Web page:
Tyre rotation is very important and ensures an even wear on all the tyres. You can rotate your tyres after every 8000km or so. But how are the tyres rotated? Each tyre is taken off of its position and is put on the rim of another wheel. If your car has a rear-wheel drive, you can remove the front-right tyre and place it on the rear-left wheel. By using the cross pattern you can rotate the other two as well. If you rotate your tyres you can save a couple of trips to store to get new ones.
- The steering wheel produces noise and vibrations. And it feels heavy when it should not.
- You can’t make the car travel straight. That is you feel like the car is pulling you to either side.
- If the wheels are poorly aligned your mechanic can easily fix them.
Top 5 Tyre Brands in India
So, now you know all about tyres you can rest easy in the knowledge that you can go tyre shopping confidently. But which brand should you choose? Here are 5 suggestions from us. Also, a thing to note is that GoMechanic provides tyres of almost all the leading brands.
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It is the largest tyre maker in the country. MRF which stands for Madras Rubber Factory is the sixth-largest tyre manufacturer in the world. This company has been serving India for more than half a century. The manufacturer makes tyres for both cars, buses, motorbikes and even tractors. Aside from tyres they also make tubes, treads, paints and conveyor belts.
This homegrown company is headquartered in Gurgaon, in the National Capital Region. The first plant of the company was set up in Perambra, Thrissur (Kerala). Now, the company has expanded its operations and has many plants both in the country and abroad. Appolo has been around for 40 years or so. Besides, this Indian company exports tyres to over 100 countries.
The tyre manufacturer, CEAT is also a go-to tyre-maker for Indians. This Mumbai-based company manufactures tyres for cars, SUVs, scooters and motorcycles. They also make tyres for buses and tractors as well. They have manufacturing plants all over the country.
This globally renowned tyre manufacturer is a leading tyre maker in the country as well. The more than a 100-year old French company supplies radial tyres at a starting price of Rs.1,600.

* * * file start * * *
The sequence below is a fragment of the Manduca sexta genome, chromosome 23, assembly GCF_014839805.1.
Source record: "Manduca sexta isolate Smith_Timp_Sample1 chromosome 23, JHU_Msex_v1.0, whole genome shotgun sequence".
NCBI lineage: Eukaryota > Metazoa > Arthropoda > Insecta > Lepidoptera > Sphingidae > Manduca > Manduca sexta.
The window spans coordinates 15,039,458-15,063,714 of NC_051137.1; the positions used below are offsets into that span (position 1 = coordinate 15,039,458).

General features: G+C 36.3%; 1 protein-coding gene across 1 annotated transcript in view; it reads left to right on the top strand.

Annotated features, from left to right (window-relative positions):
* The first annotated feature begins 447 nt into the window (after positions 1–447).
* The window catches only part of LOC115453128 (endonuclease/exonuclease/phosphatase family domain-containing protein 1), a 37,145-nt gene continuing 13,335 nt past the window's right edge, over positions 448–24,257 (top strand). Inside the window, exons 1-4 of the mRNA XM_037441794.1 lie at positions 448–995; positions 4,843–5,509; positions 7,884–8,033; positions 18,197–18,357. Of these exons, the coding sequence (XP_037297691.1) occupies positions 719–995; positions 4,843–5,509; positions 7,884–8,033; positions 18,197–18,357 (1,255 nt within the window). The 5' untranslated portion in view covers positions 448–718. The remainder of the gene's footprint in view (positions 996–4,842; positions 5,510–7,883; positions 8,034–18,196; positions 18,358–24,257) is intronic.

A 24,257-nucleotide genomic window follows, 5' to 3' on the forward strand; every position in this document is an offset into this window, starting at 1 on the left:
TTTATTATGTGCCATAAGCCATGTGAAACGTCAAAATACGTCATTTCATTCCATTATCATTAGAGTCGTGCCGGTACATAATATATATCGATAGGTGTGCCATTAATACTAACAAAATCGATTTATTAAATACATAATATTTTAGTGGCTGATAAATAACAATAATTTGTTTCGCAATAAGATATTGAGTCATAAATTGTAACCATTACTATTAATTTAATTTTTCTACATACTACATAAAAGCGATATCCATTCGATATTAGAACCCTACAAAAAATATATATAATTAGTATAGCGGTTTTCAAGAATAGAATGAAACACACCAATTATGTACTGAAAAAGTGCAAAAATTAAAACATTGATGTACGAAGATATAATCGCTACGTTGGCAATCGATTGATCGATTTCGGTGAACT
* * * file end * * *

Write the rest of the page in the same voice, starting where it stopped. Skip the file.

They produce tyres, tubes and flaps. JK tyres manufacture radials for cars, buses and trucks. They don’t make motorcycle tyres though. JK Tyres was established in Delhi and has been leading tyremaker for 40 years and counting. JK Tyre and Industries Ltd. is a part of the JK Organisation that was established over a century back.
5 Dos and Don’ts with Tyres
Let us wind this up with some things you should do and don’t do when it comes to your tyres.
You should do this!
Wait till the tyres are cold
When you need to check the tyre pressure, you should not do it hot tyres. Only check the tyre pressure on cold tyres. Additionally buy a pressure gauge if you don’t have one.
Check the wheel alignment
Make sure your car wheels are aligned the way your manufacturer wants you to keep. If you run over a speed bump or any irregularities in the road that is likely to throw off your wheel alignment take the time to check it.
Buy good quality tyres
Poor quality tyres will puncture sooner. Besides they will also wear down faster. This means you would have to get them replaced often. And at the end of the day, you will spend more money if you go with the cheaper option.
Carry around a tyre repair kit
If you have a patch repair kit handy any puncturers your tyre could sustain might become less of a headache. You can fix perforations on the spot before it becomes worse.
Book a GoMechanic tyre service
You can book a tyre service with free pick up and drop service. All you have to do is book a slot by clicking here and we’ll do the rest. Additionally, you can get Flat 10% off by using code GOBLOG. Book now and thank me later.
Carry a spare tyre
Always have a good spare tyre. When a time comes when you need to use it, don’t forget to get a new spare tyre to take its place.
Don’t do this!
Don’t use tyres lower speed rating compared to your vehicle
Know the speed rating and load index of the vehicle tyre. And always remember to use the tyres ones that suit the vehicle you drive.
Don’t use tyres that are too big or small
You can find the tyre size sequence on the sidewall of the tyre. You should remember to match the tyre size with the tyre size specified by the manufacturer. Using tyres that are not the right size can be dangerous.
Don’t speed on wet roads
Rains mean more motor accidents. And wet roads mean more hydroplaning. Thus the traction of your vehicle can go down on wet roads.
Don’t pull out a nail stuck on the tyre
If your tyre picks up any sharp object from the road, don’t pull it out of the tyre yourself. Go to a mechanic to get the tyre fixed and restored.
Don’t drive on bad roads
Since we live in India, let us try not to drive on bad roads whenever we can. Unpaved or pot-hole filled roads can wear out the tyres sooner. This means we would have to get new tyres sooner or retread old ones.
This concludes this piece on everything you need to know about tyres. We hope you apply what you learnt and good luck with your tyres!